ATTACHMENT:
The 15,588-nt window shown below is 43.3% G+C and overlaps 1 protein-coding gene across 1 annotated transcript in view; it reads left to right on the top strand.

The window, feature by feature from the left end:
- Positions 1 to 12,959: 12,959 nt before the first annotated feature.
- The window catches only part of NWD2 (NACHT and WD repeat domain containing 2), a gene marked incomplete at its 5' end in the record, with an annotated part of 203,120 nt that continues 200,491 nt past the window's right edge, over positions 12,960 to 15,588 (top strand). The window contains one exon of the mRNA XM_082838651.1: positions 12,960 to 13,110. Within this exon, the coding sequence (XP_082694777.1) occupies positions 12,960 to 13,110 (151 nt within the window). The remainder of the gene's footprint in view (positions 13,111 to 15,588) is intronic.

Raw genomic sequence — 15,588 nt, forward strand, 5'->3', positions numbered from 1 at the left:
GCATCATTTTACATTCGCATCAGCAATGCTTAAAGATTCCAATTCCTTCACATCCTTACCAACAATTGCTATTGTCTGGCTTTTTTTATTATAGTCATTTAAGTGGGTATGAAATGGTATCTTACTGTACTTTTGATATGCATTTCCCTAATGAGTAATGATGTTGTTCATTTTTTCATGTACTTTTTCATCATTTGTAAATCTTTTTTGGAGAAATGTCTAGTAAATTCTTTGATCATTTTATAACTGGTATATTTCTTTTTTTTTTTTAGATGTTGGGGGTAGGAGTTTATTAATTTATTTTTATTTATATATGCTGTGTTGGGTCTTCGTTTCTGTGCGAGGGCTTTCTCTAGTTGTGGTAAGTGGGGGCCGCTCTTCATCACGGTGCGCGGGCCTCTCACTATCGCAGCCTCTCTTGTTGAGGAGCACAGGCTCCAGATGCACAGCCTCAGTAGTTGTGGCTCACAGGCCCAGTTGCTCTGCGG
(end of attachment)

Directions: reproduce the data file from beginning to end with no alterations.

The 15,588-nt window shown below is 43.3% G+C and overlaps 1 protein-coding gene across 1 annotated transcript in view; it reads left to right on the top strand.

The window, feature by feature from the left end:
- Positions 1 to 12,959: 12,959 nt before the first annotated feature.
- The window catches only part of NWD2 (NACHT and WD repeat domain containing 2), a gene marked incomplete at its 5' end in the record, with an annotated part of 203,120 nt that continues 200,491 nt past the window's right edge, over positions 12,960 to 15,588 (top strand). The window contains one exon of the mRNA XM_082838651.1: positions 12,960 to 13,110. Within this exon, the coding sequence (XP_082694777.1) occupies positions 12,960 to 13,110 (151 nt within the window). The remainder of the gene's footprint in view (positions 13,111 to 15,588) is intronic.

Raw genomic sequence — 15,588 nt, forward strand, 5'->3', positions numbered from 1 at the left:
GCATCATTTTACATTCGCATCAGCAATGCTTAAAGATTCCAATTCCTTCACATCCTTACCAACAATTGCTATTGTCTGGCTTTTTTTATTATAGTCATTTAAGTGGGTATGAAATGGTATCTTACTGTACTTTTGATATGCATTTCCCTAATGAGTAATGATGTTGTTCATTTTTTCATGTACTTTTTCATCATTTGTAAATCTTTTTTGGAGAAATGTCTAGTAAATTCTTTGATCATTTTATAACTGGTATATTTCTTTTTTTTTTTTAGATGTTGGGGGTAGGAGTTTATTAATTTATTTTTATTTATATATGCTGTGTTGGGTCTTCGTTTCTGTGCGAGGGCTTTCTCTAGTTGTGGTAAGTGGGGGCCGCTCTTCATCACGGTGCGCGGGCCTCTCACTATCGCAGCCTCTCTTGTTGAGGAGCACAGGCTCCAGATGCACAGCCTCAGTAGTTGTGGCTCACAGGCCCAGTTGCTCTGCGG